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Case Report
Open Access Peer-reviewed

A Case of Cerebral Amyloid Angiopathy-Related Inflammation (CAA-RI) Presenting as a Generalized Tonic Clonic Seizure

Asghar Marwat , Assad Marwat, Hina Bangash, Sadaqat Liaqat, Muzammil Khan, Shaza Khalid
American Journal of Medical Case Reports. 2021, 9(5), 275-277. DOI: 10.12691/ajmcr-9-5-3
Received January 07, 2021; Revised February 08, 2021; Accepted February 22, 2021

Abstract

Cerebral Amyloid Angiopathy (CAA) is characterized by amyloid beta-peptide deposits within the small to medium-sized vessels of the brain and leptomeninges. CAA is an important cause of intracerebral hemorrhage in older adults. Cerebral Amyloid Angiopathy Related Inflammation (CAA-ri) is, however, a rare variant of CAA that results from an autoimmune response to the deposits and is characterized by acute or subacute encephalopathy, headache, or focal neurological deficits. We present a case of a 62-year-old female who presented with a generalized tonic-clonic seizure witnessed by a family member. The event was preceded by a worsening of her dementia in the past few months. The patient had features suggestive of CAA-ri on Magnetic Resonance Imaging of the brain and was treated with high dose IV steroids. With an improvement in her cognitive symptoms and no further seizure episodes, she was discharged on oral steroids. Although CAA is well studied and well documented, its subset CAA-ri is uncommon with its clinical course and complications mentioned infrequently in medical literature. In conclusion, CAA-ri is underdiagnosed because of its rarity and remains a potentially treatable cause of subacute cognitive decline and seizures demanding further research in this area.

1. Introduction

CAA is represented by the by the deposition of amyloid-beta peptides within the small and medium-sized vasculature of the brain and leptomeninges 1, 2. CAA-ri is characterized by inflammation that is postulated to be due to the body’s, inflammatory response to the aforementioned amyloid deposits 2, 3, 4, 5. The incidence of the disease is equal in both men and women with onset of symptoms usually in the 7th Decade of life. The most widely reported symptoms are cognitive and behavioral changes, other less common symptoms include focal neurological signs, headaches, and seizures 4. We present a case of a patient with CAA-ri presenting with a generalized tonic clinic seizure with a background of subacute cognitive decline and worsening dementia in the preceding months.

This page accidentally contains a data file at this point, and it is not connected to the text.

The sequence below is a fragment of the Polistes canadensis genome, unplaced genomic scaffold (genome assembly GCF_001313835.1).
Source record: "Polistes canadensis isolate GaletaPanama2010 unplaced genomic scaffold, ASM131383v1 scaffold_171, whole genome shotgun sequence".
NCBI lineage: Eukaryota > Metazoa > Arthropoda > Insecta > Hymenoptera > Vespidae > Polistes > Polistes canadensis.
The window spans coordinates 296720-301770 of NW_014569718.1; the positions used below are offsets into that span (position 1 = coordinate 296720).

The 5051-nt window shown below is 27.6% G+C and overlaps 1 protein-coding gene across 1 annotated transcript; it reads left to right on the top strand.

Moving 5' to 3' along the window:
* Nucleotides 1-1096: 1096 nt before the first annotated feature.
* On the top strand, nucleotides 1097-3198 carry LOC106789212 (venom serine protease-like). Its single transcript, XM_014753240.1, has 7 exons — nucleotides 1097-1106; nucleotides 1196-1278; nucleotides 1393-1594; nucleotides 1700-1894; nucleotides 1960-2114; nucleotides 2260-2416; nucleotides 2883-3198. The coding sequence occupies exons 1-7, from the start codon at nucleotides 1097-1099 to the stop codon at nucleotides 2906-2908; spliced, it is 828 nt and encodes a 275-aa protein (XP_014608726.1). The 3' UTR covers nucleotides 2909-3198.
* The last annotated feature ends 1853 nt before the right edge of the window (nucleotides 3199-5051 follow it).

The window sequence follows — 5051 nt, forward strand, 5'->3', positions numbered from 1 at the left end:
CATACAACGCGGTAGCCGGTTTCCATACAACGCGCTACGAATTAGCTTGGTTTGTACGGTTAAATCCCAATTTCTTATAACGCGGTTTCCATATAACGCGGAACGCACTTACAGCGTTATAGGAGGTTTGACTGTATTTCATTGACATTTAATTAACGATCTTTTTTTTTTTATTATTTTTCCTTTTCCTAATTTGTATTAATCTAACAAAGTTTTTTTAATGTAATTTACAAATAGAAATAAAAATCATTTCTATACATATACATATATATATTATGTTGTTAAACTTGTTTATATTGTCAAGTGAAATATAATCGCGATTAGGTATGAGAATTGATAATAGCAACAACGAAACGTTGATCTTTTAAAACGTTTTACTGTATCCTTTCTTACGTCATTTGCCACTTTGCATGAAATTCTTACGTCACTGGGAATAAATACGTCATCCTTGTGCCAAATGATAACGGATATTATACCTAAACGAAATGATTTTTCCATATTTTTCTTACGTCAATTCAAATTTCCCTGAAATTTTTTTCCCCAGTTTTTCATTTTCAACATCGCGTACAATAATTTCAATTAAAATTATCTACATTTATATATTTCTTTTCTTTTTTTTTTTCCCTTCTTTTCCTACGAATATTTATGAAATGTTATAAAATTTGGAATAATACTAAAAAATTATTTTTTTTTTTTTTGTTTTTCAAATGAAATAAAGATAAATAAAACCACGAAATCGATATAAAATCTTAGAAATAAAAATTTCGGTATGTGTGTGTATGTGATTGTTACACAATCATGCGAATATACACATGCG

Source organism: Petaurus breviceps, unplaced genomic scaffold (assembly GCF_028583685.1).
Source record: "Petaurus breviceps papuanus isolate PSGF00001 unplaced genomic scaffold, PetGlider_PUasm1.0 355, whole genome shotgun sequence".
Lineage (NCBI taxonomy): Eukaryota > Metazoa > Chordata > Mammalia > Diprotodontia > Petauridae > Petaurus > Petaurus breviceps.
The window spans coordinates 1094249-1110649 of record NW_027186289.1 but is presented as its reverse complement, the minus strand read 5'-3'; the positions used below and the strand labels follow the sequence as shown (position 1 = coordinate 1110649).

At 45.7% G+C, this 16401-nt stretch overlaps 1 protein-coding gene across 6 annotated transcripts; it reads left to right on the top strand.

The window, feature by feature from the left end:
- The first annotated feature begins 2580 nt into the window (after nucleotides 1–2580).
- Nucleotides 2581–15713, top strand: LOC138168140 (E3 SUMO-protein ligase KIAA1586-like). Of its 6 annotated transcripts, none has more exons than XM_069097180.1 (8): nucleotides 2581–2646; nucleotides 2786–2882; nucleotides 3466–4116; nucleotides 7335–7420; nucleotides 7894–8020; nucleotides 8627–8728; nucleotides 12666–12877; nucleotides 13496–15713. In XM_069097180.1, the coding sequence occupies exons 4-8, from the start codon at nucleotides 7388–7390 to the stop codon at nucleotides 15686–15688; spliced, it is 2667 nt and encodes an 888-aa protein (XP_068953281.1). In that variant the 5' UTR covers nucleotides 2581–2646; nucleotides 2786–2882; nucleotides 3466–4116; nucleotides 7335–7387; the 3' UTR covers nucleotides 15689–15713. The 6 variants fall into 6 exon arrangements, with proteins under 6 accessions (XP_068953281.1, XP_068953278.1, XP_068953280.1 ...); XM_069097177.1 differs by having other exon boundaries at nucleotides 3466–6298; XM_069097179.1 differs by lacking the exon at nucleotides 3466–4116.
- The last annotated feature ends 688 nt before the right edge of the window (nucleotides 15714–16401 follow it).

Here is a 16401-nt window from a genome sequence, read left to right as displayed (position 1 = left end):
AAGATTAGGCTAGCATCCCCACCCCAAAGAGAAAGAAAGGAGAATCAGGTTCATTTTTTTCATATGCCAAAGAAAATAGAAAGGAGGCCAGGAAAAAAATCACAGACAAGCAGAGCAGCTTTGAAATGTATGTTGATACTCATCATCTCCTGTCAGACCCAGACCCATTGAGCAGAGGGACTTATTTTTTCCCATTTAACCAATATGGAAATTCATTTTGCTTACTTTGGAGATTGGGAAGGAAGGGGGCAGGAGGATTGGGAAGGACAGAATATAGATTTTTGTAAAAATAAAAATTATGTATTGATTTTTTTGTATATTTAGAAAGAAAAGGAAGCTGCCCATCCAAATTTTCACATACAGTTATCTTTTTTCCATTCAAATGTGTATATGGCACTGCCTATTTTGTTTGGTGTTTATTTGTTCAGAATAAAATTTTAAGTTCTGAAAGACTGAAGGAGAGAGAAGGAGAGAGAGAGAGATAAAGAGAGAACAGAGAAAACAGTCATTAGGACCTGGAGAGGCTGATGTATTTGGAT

2. Case

We present a 62-year-old female with a past medical history significant for anxiety, depression, fibromyalgia, hypothyroidism, lupus, and dementia who presented with an event concerning for a seizure-like episode. The patient's last known normal was the night before admission. On the day of the presentation around 7: 30 in the morning the patient had a generalized tonic-clonic seizure. Witnessed by her grandson this episode lasted only a few minutes before spontaneously resolving. There was tongue biting associated with the event but no report of bowel or bladder incontinence. The patient was confused after the event and EMS was contacted and subsequently, the patient was brought to the hospital. The patient did not have any further seizures in her return to her neurological baseline during the rest of her hospital stay. The patient has a history of dementia over the past several years however in the ensuing months her clinical condition seemed to have rapidly progressed. The patient denied any symptoms of headache and was a nonsmoker. She did routinely see a neuropsychologist but had not seen a neurologist recently.

The patent had a normal general physical examination. On neurological examination, the patient was alert and oriented to person, place, and time, however, she did have difficulty narrating her past medical history resorting to confabulations at times requiring redirection. Overall she displayed poor insight into her condition. Cranial nerves were intact. The speech was clear without dysarthria and language was intact to fluency, comprehension, naming, and repetition.